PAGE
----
Movie lovers step into theaters hoping to tap into a power said to hover there, something rumored to fulfill even desires that can’t be named; and sometimes the characters who come and go on screen engage in a similar folly. I recall the men, grotesque and flailing surrogates of moviegoers, who venture into the indefinable Zone of Andrei Tarkovsky’s Stalker, where they expect their dreams will mysteriously become real; and now, welcoming examples in a sunnier mode, I greet the children in Hirokazu Kore-eda’s I Wish (opening in New York City on May 11), a film that gently endorses magical thinking by offering a touch of wonder of its own.
The gentleness should not be taken for granted. I Wish is a movie about kids knocking around by themselves; and the last time Kore-eda showed that sort of thing, in Nobody Knows, the story was devastating. Here, too, the potential for catastrophe is always near. It drifts visibly into the opening shots of I Wish in the form of smoke and ash, which billow from a neighboring volcano into the city of Kagoshima, in the far south of Japan. Koichi (Koki Maeda), the chubby, brush-haired boy who is the story’s instigating character, cannot understand how everybody calmly goes about living under this continual threat. “I don’t get it,” he says in his characteristic phrase, and also doesn’t get why his parents split up; why he can’t ever see his younger brother, Ryu (Ohshiro Maeda); why he has to be stuck with his mother (Nene Ohtsuka) in a nothing town like Kagoshima; and why his grandfather (Isao Hashizume) obsesses over an improbable scheme to go into business selling flavorless pastries.
Financial hardship, provincial stultification, loneliness, domestic rancor: these ongoing troubles are introduced early in I Wish, along with the all-encompassing menace of natural disaster. Were Kore-eda to be truthful about them in the manner of Nobody Knows, the worst would happen. But this time he’s out to affirm a different truth: that most children somehow grow up despite everything, in a process that might not fulfill many wishes but is nevertheless (to cite the Japanese title of I Wish) something like a miracle.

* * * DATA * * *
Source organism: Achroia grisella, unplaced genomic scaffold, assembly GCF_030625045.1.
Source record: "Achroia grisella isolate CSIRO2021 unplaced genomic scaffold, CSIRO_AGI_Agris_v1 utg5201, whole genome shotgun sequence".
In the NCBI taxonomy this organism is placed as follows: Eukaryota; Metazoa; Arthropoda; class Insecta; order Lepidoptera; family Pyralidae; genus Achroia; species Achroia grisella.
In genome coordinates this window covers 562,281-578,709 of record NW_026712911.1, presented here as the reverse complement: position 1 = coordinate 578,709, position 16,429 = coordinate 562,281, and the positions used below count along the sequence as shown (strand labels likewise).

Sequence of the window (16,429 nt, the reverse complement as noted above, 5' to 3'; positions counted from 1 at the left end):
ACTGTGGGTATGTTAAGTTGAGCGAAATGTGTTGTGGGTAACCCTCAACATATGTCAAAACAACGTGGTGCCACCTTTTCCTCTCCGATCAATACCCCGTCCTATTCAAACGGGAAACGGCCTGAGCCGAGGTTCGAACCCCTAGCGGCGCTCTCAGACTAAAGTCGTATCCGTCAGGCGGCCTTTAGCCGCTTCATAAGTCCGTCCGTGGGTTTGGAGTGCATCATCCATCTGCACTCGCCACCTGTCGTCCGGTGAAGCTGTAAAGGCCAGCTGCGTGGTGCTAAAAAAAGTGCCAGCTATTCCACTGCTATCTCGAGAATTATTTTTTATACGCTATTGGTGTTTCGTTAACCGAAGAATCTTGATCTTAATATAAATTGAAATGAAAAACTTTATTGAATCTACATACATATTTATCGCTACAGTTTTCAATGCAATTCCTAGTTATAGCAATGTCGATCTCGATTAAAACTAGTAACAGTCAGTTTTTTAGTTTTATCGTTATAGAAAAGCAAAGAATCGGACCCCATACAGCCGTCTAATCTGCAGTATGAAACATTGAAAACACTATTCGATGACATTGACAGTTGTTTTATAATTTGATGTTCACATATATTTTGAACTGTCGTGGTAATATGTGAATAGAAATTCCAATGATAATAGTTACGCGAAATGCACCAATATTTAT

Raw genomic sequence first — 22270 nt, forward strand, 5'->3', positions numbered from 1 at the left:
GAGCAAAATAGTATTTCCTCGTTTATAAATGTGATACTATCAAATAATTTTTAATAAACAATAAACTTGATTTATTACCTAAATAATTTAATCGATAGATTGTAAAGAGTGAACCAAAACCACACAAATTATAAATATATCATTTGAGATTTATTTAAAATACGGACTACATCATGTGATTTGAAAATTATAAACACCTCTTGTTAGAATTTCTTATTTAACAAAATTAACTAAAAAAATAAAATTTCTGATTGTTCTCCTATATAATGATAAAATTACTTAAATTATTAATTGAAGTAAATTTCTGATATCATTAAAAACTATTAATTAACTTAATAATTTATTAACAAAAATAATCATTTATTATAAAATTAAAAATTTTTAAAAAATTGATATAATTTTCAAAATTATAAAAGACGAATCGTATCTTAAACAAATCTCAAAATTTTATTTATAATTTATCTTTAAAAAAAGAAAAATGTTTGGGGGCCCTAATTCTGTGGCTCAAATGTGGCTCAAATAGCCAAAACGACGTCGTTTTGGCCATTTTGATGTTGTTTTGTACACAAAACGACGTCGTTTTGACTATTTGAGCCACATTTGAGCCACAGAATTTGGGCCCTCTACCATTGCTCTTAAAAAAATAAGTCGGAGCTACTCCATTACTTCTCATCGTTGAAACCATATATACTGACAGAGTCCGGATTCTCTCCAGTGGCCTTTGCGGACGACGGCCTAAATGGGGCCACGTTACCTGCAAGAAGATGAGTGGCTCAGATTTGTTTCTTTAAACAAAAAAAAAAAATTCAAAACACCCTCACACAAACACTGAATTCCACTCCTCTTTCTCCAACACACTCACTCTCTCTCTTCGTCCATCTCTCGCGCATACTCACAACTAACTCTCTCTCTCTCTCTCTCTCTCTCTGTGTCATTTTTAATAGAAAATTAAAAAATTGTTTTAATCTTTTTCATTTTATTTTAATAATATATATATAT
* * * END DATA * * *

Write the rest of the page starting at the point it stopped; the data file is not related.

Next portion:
The trick is to make that miracle visible to the audience—or, rather, to get Koichi to notice its dailiness (as ghosts learned to do in Kore-eda’s masterpiece, After Life). The problem is that Koichi’s sight is blocked by his habit of being glum, ungainly and dutiful. By contrast, Ryu (here the movie jumps lightly, with the speed of a cellphone call, to the city of Fukuoka) is impish and piping but equally blinkered, in his case by a determination to seem happy no matter what. Little Ryu has to stay cheerful; he looks after himself, in conditions that approach squatterdom, while his dad (Joe Odagiri) goes on failing in a career as a rock musician. So Ryu chatters on energetically, even when his mother is weeping to him over the phone, while Koichi (in the time-honored fashion of quiet, deeply thoughtful boys) constructs a shrine to the volcano and prays for it to obliterate Kagoshima so he doesn’t have to live there anymore. Nobody’s observing much of anything.
The vehicle that opens the boys’ eyes, and those of their friends, is the new bullet train, running on a line that has just reached southern Japan. According to information circulating in Koichi’s school, the wave energy generated when bullet trains pass one another is so intense that whoever witnesses this intersection of forces will be granted a wish. So Koichi schemes with his buddies to cut school and conspires to meet Ryu and his friends at a promising spot along the line. Each kid has a wish to pursue, confessed to Kore-eda’s camera in quasi-documentary style—seven kids in all. Taken together, with their backpacks and bobbling, irregular heights, they are a wave of energy in themselves, one that continually clusters, disperses and reassembles (often trailed by a hand-held camera), flooding I Wish with youthful hope and transforming the whole second half of the film into a nonstop smile.